With expertise in property management and a love of gardens, Samuel and Terry Wright have spent the last 30 years transforming a historic 17-acre property in the Watsonville foothills into their dream home and landscape. Both had significant experience with garden design and development, so along with installing a pool, tennis court, lawns, farm pond and trellises, they planted more than 1,000 trees and a classical English rose garden. The project continues today with an extensive vegetable garden, orchard and plant nursery.
PAMF has a rich history as a caring medical organization with exemplary care.
But acquiring the property, which they’ve enjoyed as their permanent home for the last 15 years, actually began quite chaotically. “We were scheduled to close escrow on October 18, 1989, the day after the Loma Prieta earthquake hit Santa Cruz County,” Samuel says. “Our documents and funds were in an old brick building that collapsed, burying our transaction. So fate threw us a temporary curveball, but the escrow closed a week later with new documentation.”
Having spent a large portion of his career in real estate brokerage and property management, Samuel took the events in stride, and he and Terry carried on with their project.
Even now, at 91 years old, Samuel isn’t one to back down from a challenge. Though he has seen dramatic swings in his real estate business during the pandemic, he still has no desire to retire from the career he started 63 years ago in Menlo Park.
“You have to keep your brain working and stay mentally fit in addition to taking care of your body,” Samuel says. “I am actively involved in many of the more technical leasing arrangements and other legal issues at the company — all while I enjoy my roses, camellias and fruit trees from my home office.”
Samuel also stays active as secretary of his graduate school class at Stanford, where he earned his MBA and his children and grandchildren have also received degrees. He has also volunteered to teach management skills to several local nonprofits over the years. And as an avid historian of early California life, he spearheaded a successful fundraising campaign to restore the Carmel Mission, where he was a longtime member of the choir.
Longstanding Connection to PAMF
Samuel’s ties to the Palo Alto Medical Foundation run deep. He was born at the old Peninsula Hospital on Embarcadero Road in Palo Alto in 1930, the same year that Russel V. Lee, M.D., formed the Palo Alto Medical Clinic. His mother’s obstetrician, Edward Liston, M.D., was one of the early physicians to join the new medical group. Another PAMF co-founder, Esther Clark, M.D., was Samuel’s pediatrician and later cared for his and Terry’s children, John and Sam, who were delivered by Philip Lee, M.D., son of Dr. Russell Lee.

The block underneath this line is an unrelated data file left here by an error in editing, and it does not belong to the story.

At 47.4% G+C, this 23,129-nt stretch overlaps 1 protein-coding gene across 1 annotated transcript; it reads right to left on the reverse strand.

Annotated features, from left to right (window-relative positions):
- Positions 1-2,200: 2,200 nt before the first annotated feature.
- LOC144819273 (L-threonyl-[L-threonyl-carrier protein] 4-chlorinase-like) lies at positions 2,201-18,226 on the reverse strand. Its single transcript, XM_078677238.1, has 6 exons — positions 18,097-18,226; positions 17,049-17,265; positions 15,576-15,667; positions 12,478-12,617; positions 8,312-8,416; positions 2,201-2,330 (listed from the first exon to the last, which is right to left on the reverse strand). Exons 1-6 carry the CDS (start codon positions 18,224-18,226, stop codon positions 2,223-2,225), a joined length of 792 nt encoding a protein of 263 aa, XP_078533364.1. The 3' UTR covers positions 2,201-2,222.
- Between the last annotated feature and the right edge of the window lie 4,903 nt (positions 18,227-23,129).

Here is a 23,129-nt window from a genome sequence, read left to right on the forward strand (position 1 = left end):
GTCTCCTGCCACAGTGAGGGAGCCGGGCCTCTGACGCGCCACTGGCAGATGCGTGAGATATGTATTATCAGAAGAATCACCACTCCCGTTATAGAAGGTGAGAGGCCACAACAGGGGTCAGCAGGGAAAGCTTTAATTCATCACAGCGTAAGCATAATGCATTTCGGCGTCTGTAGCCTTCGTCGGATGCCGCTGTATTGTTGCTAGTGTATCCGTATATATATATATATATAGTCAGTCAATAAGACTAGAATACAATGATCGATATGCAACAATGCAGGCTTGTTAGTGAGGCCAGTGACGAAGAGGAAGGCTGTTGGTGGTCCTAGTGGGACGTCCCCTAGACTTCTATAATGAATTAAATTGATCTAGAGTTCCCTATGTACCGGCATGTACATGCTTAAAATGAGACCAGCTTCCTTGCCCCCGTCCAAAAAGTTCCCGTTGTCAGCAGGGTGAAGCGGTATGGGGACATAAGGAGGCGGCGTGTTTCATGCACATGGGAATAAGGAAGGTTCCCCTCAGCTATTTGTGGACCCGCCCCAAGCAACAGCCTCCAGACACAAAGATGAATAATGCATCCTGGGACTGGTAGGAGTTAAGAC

Raised in Atherton, Samuel attended the same school as Dr. Liston’s son Teddy. At age 13, he met Terry, also 13, at a party at the Menlo Circus Club, and they were married eight years later.
The Wrights carved out a rich social life over the years, counting former PAMF president and CEO Robert Jamplis, M.D., and his wife, Roberta, as close friends. Samuel sang in several light opera performances in Atherton and San Francisco as benefits for the Peninsula Volunteers. He even sang the lead in “Dogpatch USA,” which included an act by the Jamplises. “We had some raucous times with Bob and Bobby,” Samuel laughs.
Once their “country” home outside Watsonville became their permanent residence, the Wrights shifted their medical care to the Santa Cruz Medical Clinic. Timothy Allari, M.D., joined the practice as an internist in 1999, and he remains their primary care physician today. Then, as fate would have it, PAMF resurfaced in their lives: In 2002, the Santa Cruz Medical Foundation affiliated with PAMF to create PAMF’s Santa Cruz Division.
Honoring the Past, Planting Seeds for Tomorrow
The Wrights’ many longstanding, personal connections to PAMF have only bolstered their tremendous respect for the organization. “PAMF has a rich history as a caring medical organization with exemplary care,” Samuel explains. “I cannot say enough about the consistently high-quality care at PAMF.”
When asked what sets the organization apart, he says there isn’t one particular medical incident or aspect of care. Rather, he is most impressed that PAMF has been able to care for a variety of medical needs for him and his family, always with deep compassion.
“My healthcare has been a bit of a smorgasbord,” Samuel says. “I have received great care and am terribly fond of Dr. Allari, who has been our counselor and quarterback, guiding me through anemia, pneumonia and heart issues and referring us to specialists. Simply put, PAMF has been a highly satisfactory, near-lifetime experience for us, and I feel that my family and I owe the organization a deep debt of gratitude.”
When thinking about how he and Terry could support PAMF financially, he circled back to Dr. Allari and all that he has meant to them. He also reflected on his conversations with some of the newer doctors at PAMF Santa Cruz, who have mentioned the difficulty of relocating to the area from out of state due to the disproportionately high cost of housing — notwithstanding their admiration for PAMF and the high-quality medical care we are renowned for.
Therefore, Samuel decided to make a meaningful contribution to PAMF that could lay the groundwork for a larger fund focused on attracting primary care doctors to the organization. He wants to ensure that future PAMF caregivers possess the same skill level and caring spirit that he has benefitted from for more than 90 years.
“My life has not been dramatic so much as it has been full,” Samuel reflects. “I’ve assembled several different pieces, all fulfilling, and now I am honored to give back to the community.”